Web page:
The Yak-7 proved to be an effective close support fighter although the first two-seaters were considered nose-heavy. Consequently, the factory introduced a rear cockpit fuel tank. Pilots complained about the fuel tank’s vulnerability since it was unarmored, and it was usually removed in the field. There were constant changes to the design based on combat observations including a definitive single-seat variant, the Yak-7B, which was produced in large numbers.
Generally, the Yakolev Yak-7 pleased its pilots. They reported that it was easy to fly at all altitudes, stable and easy to maintain and although it did not climb as quickly as a Messerschmitt Bf 109, it was as maneuverable and fast, except in the vertical plane. But defects were also noted: there was too much drag from the radiators, the canopy glass was of bad quality; the pilot was not protected enough, taking-off and landing distances were too long and, above all, it was underpowered.
Yakovlev suggested to Klimov, the engine builder, some modifications that resulted in the M-105PF which was 130 hp more powerful. With this modified engine, the Yak-7B top speed was of 372 mph, it climbed much faster up to 16,404 ft and it was more maneuverable both in the horizontal and the vertical planes. But because the rear tank was removed, its range was reduced and the center of gravity was moved too forward, while M-105 defects (glycol and oil overheating, oil leaks etc.) persisted.
In total 510 two-seat trainer were built, 87 were converted from Yak-7B (Ref.: 24).
POWER PLANT: One Heinkel/Hirth HeS 011 turbojet engine, rated at 1,300 kp thrust
PERFORMANCE: No data available
COMMENT: This late WW II Messerschmitt „Projekt Wespe” (Wasp) is mostly unknown, and information on it is incomplete. Two seperate fuselages were designed for the „Wespe”:
Design I had the cockpit located midway along the fuselage, and the single He S 011 jet engine was located at the rear and was fed by a long air duct. A long tapering single fin and rudder was chosen, with the tail planes located about halfway up.
Design II had the cockpit located far forward on the fuselage, and the single He S 011 turbojet was mounted mid fuselage. It was fed by an air duct which wrapped under the forward fuselage, and exhausted below a tail boom with a V- Tail unit.
Both designs used a tricycle landing gear arrangement, with the main gear retracting inwards from the wing and the front gear retracting forwards. No armament was specified, but at this stage in the war two MK 108 30mm cannon would probably have been fitted. Priority for both designs was the use of non-strategic material as much as possible, reduction of time for maintenance and adequate flying characteristics (Ref.: 17).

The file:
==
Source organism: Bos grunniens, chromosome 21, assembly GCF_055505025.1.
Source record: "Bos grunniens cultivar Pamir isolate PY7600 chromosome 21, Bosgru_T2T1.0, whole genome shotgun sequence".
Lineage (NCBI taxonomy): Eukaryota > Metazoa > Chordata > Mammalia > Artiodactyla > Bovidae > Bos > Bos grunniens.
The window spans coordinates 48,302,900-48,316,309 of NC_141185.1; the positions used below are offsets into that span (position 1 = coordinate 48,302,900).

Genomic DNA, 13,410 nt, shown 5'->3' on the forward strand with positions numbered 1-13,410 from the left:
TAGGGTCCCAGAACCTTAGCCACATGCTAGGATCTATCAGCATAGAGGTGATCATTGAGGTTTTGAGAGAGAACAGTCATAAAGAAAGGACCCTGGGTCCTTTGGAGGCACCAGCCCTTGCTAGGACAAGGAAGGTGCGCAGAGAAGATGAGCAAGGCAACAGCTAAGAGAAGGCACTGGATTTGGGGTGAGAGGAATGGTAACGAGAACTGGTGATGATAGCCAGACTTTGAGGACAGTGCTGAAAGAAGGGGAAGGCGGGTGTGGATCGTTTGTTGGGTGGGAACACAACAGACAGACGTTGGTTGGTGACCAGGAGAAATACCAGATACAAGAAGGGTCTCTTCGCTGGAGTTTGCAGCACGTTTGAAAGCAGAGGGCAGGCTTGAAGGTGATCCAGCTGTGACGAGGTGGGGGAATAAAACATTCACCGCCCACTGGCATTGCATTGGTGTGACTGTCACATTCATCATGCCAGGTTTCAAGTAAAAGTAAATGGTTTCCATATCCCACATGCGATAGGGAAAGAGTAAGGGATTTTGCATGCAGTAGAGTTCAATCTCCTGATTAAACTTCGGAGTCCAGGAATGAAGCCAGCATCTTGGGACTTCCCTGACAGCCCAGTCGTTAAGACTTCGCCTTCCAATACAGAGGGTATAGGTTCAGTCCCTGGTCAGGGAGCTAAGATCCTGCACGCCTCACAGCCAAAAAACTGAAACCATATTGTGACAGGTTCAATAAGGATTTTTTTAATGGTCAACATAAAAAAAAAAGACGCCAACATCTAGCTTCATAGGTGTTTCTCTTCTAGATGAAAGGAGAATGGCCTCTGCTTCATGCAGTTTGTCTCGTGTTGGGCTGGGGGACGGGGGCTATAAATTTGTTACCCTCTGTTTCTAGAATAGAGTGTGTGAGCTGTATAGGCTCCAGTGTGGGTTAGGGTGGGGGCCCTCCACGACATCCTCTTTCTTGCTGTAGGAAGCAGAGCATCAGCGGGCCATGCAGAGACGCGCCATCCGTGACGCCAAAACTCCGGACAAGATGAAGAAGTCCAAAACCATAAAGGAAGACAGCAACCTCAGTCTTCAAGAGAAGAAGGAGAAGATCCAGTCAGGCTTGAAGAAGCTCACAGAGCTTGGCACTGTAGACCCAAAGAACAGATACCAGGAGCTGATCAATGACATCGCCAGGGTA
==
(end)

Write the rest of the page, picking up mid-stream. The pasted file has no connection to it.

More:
POWER PLANT: One Napier Rapier air-cooled engine, rated at 395 hp
PERFORMANCE: 124 mph
COMMENT: The Fairey Seafox was a 1930s British reconnaissance floatplane designed and built by Fairey for the Royal Fleet Air Arm. It was designed to be catapulted from the deck of a light cruiser and served in the WW II. Of the 66 built, two were finished as landplanes.
The Fairey Seafox was built to satisfy Air Ministry Specifications S.11/32. The first of two prototypes appeared in 1936, first flying on May 1936, and the first of the 64 production aircraft were delivered in 1937. The flights were organized as 700 Naval Air Squadron of the Fleet Air Arm.
The fuselage was of all-metal monocoque construction, the wings being covered with metal on the leading edge, otherwise fabric. It was powered by a 16-cylinder 395 hp air-cooled Napier Rapier H engine. It cruised at 106 mph, and had a range of 440 mi.
Although the Seafox handled well, it was criticized for being underpowered, engine cooling was poor and landing speeds were higher than desired.
In 1939, a Seafox played a part in the Battle of River Plate against the German pocket battleship “Admiral Graf Spee”, by spotting for the naval gunners. This ended with “Graf Spee’s” scuttling and destruction.
Seafoxes operated during the early part of the war from the cruisers HMS “Emerald”. “Neptune”, “Orion”, “Ajax”, “Arethusa” and “Penelope” and the armed merchant cruisers HMS “Pretoria Castle”, “Asturias” and “Alcantara”. The floatplanes remained in service until 1943 (Ref.: 24).
Scale 1:72 aircraft models of World War II